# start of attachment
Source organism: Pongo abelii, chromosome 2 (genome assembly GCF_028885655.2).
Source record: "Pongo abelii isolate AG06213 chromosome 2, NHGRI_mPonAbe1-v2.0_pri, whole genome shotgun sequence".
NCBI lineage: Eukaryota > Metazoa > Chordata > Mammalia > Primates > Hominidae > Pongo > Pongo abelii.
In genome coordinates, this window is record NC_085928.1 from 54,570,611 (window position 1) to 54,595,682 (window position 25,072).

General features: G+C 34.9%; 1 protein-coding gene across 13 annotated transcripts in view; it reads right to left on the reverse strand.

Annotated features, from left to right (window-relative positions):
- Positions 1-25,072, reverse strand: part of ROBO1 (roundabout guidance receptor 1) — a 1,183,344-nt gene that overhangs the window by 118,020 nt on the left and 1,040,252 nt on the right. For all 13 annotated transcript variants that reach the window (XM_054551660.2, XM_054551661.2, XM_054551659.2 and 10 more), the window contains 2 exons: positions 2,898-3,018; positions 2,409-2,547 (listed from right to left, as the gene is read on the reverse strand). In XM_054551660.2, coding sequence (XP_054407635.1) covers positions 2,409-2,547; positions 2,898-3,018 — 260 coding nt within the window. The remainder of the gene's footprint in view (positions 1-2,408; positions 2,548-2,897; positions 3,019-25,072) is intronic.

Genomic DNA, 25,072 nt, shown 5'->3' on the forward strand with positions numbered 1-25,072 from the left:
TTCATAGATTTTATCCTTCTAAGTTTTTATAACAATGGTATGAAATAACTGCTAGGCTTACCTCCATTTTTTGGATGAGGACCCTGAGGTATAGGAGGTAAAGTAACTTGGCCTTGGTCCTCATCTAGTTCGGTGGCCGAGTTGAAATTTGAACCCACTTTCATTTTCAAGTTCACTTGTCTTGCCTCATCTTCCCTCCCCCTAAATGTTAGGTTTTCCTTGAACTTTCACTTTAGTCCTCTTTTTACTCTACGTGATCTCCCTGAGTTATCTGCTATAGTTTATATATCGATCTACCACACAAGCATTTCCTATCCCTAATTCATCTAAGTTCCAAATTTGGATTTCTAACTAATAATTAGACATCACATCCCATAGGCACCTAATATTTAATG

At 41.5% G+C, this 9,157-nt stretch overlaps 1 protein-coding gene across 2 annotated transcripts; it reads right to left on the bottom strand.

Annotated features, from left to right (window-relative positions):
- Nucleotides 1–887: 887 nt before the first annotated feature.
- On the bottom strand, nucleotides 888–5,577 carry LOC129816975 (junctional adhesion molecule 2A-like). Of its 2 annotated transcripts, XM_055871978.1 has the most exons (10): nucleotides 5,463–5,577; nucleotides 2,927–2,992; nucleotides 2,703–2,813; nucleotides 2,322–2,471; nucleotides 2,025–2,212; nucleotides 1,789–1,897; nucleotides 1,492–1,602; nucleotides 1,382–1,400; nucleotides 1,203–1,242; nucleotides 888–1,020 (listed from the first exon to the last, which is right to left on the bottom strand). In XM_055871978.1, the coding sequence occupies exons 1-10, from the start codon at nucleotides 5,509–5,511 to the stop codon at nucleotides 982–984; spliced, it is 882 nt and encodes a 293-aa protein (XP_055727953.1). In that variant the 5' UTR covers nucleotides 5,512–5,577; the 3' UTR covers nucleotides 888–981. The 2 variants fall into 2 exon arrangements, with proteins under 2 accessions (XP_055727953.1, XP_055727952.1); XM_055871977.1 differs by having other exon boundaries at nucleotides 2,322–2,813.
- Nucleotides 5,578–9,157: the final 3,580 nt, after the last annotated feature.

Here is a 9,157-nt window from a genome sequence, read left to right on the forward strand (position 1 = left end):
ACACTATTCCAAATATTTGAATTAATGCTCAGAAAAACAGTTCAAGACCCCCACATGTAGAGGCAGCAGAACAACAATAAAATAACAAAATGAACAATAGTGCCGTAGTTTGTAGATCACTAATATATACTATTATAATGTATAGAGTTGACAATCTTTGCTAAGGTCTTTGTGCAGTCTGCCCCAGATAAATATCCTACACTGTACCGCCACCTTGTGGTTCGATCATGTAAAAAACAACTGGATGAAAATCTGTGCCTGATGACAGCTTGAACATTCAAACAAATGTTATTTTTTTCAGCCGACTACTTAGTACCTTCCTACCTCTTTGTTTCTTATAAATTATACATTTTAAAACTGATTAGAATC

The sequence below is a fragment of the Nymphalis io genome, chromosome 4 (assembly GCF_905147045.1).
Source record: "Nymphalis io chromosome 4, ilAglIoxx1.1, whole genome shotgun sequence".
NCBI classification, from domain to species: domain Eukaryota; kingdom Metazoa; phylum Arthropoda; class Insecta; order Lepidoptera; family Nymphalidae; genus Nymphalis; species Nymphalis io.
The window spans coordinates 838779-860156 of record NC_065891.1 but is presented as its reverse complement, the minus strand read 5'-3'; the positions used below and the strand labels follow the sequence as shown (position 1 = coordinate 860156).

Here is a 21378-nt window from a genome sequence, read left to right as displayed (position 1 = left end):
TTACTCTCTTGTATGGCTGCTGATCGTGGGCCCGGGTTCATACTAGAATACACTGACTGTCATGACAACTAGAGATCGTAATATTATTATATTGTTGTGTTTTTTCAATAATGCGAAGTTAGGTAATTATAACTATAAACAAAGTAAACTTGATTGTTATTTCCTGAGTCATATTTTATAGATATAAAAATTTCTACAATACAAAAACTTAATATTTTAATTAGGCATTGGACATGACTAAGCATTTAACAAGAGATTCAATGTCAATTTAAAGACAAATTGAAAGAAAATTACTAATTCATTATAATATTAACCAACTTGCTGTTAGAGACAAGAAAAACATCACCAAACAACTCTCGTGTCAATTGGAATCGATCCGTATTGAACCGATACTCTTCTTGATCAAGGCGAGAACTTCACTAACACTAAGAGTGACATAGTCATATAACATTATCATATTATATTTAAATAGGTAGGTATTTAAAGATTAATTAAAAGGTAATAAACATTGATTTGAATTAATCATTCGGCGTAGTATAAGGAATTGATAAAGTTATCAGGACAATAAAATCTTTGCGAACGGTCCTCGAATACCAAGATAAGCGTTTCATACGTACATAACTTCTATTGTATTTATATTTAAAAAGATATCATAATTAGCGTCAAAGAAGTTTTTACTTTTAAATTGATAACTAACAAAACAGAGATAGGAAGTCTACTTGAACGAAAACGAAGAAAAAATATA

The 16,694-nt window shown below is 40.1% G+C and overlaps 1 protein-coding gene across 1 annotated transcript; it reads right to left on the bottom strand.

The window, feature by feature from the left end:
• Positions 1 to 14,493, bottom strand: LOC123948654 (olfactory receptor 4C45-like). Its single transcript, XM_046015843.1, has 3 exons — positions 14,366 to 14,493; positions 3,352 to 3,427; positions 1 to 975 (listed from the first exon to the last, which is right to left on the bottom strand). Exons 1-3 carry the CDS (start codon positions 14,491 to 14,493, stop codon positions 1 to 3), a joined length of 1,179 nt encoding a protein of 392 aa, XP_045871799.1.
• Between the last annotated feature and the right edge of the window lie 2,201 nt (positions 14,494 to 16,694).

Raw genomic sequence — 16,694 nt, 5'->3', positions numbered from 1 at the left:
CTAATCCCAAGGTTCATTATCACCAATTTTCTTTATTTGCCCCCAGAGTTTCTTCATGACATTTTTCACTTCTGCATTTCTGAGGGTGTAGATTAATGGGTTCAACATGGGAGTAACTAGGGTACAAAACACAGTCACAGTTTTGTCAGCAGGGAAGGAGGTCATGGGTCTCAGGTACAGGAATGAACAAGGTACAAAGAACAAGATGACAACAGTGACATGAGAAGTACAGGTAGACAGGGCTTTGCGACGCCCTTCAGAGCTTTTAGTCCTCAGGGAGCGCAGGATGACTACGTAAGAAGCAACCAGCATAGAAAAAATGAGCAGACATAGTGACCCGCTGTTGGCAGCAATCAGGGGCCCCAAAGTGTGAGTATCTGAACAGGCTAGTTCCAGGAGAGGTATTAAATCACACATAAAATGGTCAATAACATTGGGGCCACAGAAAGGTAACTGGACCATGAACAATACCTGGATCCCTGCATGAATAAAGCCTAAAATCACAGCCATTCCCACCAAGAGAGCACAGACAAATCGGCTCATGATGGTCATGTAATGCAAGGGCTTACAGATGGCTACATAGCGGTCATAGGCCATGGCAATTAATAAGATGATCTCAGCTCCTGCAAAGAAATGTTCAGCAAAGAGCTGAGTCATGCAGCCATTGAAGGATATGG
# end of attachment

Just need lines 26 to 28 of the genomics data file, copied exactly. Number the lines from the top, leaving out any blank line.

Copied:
• Between the last annotated feature and the right edge of the window lie 2,201 nt (positions 14,494 to 16,694).

Raw genomic sequence — 16,694 nt, 5'->3', positions numbered from 1 at the left:
CTAATCCCAAGGTTCATTATCACCAATTTTCTTTATTTGCCCCCAGAGTTTCTTCATGACATTTTTCACTTCTGCATTTCTGAGGGTGTAGATTAATGGGTTCAACATGGGAGTAACTAGGGTACAAAACACAGTCACAGTTTTGTCAGCAGGGAAGGAGGTCATGGGTCTCAGGTACAGGAATGAACAAGGTACAAAGAACAAGATGACAACAGTGACATGAGAAGTACAGGTAGACAGGGCTTTGCGACGCCCTTCAGAGCTTTTAGTCCTCAGGGAGCGCAGGATGACTACGTAAGAAGCAACCAGCATAGAAAAAATGAGCAGACATAGTGACCCGCTGTTGGCAGCAATCAGGGGCCCCAAAGTGTGAGTATCTGAACAGGCTAGTTCCAGGAGAGGTATTAAATCACACATAAAATGGTCAATAACATTGGGGCCACAGAAAGGTAACTGGACCATGAACAATACCTGGATCCCTGCATGAATAAAGCCTAAAATCACAGCCATTCCCACCAAGAGAGCACAGACAAATCGGCTCATGATGGTCATGTAATGCAAGGGCTTACAGATGGCTACATAGCGGTCATAGGCCATGGCAATTAATAAGATGATCTCAGCTCCTGCAAAGAAATGTTCAGCAAAGAGCTGAGTCATGCAGCCATTGAAGGATATGG